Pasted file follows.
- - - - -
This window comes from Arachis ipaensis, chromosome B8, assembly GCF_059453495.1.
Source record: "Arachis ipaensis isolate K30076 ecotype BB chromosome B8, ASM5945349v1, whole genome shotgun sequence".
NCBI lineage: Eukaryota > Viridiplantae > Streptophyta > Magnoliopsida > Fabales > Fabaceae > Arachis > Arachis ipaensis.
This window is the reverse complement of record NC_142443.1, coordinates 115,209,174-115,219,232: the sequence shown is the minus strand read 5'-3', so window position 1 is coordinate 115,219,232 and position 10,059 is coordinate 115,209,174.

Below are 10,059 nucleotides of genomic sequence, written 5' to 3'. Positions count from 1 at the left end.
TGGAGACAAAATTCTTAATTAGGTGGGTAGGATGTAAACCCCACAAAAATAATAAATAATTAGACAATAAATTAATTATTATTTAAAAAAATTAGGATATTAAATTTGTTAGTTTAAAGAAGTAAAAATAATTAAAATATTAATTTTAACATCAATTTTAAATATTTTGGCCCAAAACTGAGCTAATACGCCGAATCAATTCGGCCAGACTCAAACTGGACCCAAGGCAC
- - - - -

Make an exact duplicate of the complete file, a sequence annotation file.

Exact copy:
This window comes from Arachis ipaensis, chromosome B8, assembly GCF_059453495.1.
Source record: "Arachis ipaensis isolate K30076 ecotype BB chromosome B8, ASM5945349v1, whole genome shotgun sequence".
NCBI lineage: Eukaryota > Viridiplantae > Streptophyta > Magnoliopsida > Fabales > Fabaceae > Arachis > Arachis ipaensis.
This window is the reverse complement of record NC_142443.1, coordinates 115,209,174-115,219,232: the sequence shown is the minus strand read 5'-3', so window position 1 is coordinate 115,219,232 and position 10,059 is coordinate 115,209,174.

Below are 10,059 nucleotides of genomic sequence, written 5' to 3'. Positions count from 1 at the left end.
TGGAGACAAAATTCTTAATTAGGTGGGTAGGATGTAAACCCCACAAAAATAATAAATAATTAGACAATAAATTAATTATTATTTAAAAAAATTAGGATATTAAATTTGTTAGTTTAAAGAAGTAAAAATAATTAAAATATTAATTTTAACATCAATTTTAAATATTTTGGCCCAAAACTGAGCTAATACGCCGAATCAATTCGGCCAGACTCAAACTGGACCCAAGGCAC